A newly discovered planet is as hot as your oven at full strength and takes less than two days to orbit its star.
As the number of confirmed planets orbiting other stars nears 2000 (when just twenty years ago, that number was zero), we are finding many planets that are not like any we know in our own solar system. The new planet orbits a red dwarf, a star 200 times fainter than our Sun, called GJ1132. (GJ stands for Gliese-Jahreiss, the name of two German astronomers who produced a remarkable catalog of the stars closest to our Sun.)
Astronomers used telescopes around the world to pin down the characteristics of the new planet, which is just 39 light years away, very close by cosmic standards. It turns out to be a rocky planet, a little bigger and more massive than Earth.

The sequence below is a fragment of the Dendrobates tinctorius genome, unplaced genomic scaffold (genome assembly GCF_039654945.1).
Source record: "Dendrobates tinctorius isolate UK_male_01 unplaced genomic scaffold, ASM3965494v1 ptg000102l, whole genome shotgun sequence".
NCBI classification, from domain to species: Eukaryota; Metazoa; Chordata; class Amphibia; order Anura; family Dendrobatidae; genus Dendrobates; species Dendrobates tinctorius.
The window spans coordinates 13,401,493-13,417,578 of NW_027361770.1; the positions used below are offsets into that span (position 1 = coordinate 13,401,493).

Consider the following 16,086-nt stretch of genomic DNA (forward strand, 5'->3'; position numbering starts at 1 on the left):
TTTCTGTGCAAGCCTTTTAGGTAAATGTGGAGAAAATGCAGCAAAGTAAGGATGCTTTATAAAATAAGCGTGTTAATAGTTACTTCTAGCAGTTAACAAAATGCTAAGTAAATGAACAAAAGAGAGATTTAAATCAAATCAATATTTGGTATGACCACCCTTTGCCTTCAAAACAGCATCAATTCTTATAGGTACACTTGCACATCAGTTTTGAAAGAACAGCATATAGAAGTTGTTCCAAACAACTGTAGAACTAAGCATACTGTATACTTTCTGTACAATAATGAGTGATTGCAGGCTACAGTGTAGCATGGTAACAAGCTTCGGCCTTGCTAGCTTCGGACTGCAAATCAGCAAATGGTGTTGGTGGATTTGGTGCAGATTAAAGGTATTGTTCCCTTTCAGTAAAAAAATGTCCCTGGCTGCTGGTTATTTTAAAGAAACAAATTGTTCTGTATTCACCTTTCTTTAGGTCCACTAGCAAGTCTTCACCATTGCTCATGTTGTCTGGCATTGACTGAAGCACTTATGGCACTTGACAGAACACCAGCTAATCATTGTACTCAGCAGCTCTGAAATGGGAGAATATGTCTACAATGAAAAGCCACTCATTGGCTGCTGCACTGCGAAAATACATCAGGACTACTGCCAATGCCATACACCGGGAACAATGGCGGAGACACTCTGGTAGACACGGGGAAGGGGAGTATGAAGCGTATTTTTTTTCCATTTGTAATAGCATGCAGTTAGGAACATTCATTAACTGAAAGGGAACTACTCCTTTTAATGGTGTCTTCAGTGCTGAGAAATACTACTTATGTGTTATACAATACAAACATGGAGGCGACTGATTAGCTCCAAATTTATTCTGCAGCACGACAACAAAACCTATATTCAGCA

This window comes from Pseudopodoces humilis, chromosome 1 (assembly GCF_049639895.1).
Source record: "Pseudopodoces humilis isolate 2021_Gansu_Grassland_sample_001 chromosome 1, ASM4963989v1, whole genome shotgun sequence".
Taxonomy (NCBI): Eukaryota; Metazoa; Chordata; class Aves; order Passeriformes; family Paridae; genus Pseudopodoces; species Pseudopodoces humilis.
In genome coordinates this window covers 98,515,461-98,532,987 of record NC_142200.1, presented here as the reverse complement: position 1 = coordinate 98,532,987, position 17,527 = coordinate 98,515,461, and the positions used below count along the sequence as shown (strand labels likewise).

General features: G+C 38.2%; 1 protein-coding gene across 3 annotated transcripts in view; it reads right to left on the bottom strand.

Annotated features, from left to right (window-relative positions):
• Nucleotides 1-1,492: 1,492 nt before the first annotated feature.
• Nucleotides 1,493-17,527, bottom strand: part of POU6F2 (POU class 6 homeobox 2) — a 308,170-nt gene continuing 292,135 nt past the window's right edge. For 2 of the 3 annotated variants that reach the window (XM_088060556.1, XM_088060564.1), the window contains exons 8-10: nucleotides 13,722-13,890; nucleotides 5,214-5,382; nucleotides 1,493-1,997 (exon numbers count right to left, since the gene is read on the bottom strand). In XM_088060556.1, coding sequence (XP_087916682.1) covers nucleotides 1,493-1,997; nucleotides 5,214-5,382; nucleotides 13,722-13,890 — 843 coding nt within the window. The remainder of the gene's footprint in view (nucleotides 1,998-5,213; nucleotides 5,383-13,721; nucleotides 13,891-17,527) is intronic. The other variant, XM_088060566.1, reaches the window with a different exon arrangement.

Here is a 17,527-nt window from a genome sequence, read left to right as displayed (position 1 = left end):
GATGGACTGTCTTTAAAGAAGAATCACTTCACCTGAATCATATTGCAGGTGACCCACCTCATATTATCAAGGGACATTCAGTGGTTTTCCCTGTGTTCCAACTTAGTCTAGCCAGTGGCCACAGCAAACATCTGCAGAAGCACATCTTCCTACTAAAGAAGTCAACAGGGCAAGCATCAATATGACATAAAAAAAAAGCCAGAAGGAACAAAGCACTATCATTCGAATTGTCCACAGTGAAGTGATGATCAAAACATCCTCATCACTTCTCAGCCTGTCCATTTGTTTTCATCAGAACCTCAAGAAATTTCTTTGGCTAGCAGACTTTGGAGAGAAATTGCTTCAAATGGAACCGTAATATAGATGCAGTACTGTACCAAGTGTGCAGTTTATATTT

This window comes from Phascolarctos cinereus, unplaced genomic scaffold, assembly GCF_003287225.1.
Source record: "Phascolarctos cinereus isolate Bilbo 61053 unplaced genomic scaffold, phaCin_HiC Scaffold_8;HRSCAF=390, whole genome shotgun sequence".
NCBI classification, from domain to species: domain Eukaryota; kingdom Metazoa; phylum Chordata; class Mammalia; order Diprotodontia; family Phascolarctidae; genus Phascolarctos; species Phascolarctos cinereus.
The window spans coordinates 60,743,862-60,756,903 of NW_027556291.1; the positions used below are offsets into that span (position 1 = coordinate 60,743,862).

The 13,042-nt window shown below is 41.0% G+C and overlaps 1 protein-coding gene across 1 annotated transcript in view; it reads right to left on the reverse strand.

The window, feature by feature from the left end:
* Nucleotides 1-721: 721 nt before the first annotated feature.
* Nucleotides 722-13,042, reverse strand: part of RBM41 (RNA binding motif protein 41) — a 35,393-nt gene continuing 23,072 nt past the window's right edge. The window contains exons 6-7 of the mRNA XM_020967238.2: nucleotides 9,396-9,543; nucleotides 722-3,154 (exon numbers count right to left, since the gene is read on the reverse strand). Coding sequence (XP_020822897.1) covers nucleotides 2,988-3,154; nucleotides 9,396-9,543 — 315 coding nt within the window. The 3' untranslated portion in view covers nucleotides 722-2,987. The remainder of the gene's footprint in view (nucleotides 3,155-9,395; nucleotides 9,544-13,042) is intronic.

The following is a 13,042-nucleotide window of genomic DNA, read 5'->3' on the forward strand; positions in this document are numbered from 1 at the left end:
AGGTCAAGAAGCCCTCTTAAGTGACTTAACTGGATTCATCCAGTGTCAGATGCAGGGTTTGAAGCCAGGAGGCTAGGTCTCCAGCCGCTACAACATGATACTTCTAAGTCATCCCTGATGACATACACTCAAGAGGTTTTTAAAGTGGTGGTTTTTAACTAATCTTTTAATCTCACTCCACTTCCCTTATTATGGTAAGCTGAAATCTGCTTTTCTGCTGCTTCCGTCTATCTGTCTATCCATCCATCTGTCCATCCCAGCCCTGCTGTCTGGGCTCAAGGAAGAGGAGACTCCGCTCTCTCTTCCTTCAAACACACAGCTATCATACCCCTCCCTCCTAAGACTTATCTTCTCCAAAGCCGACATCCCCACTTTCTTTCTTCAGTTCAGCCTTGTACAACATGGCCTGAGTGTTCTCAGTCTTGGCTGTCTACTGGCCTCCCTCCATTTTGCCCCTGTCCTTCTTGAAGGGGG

But it is so close to its star it takes only 1.6 days to go around. (In other words, a year on that planet would be just 1.6 Earth days. That means an Earth 10-year old would be about 2280 years old on that planet!)
At so close a distance (only a million and a half miles away from its star), the planet experiences temperatures on the order of 450 degrees Fahrenheit. So it reminds us more of superhot Venus in our solar system than our own Earth. Interestingly, other planets known to be rocky that we have discovered orbiting other stars are even hotter. (Hot, close planets are easier to find, so they are over-represented among our early discoveries.)
Still, if for some reason, you need a turkey cooked really fast this week, perhaps a quick trip to GJ 1132b (as the planet is boringly designated) would be in order. Or just give thanks that you live in a cooler planet which takes its time orbiting the Sun.
[P.S. The image is just an artist's impression. We can't photograph such small close in planets -- they are lost in the glare of their star.]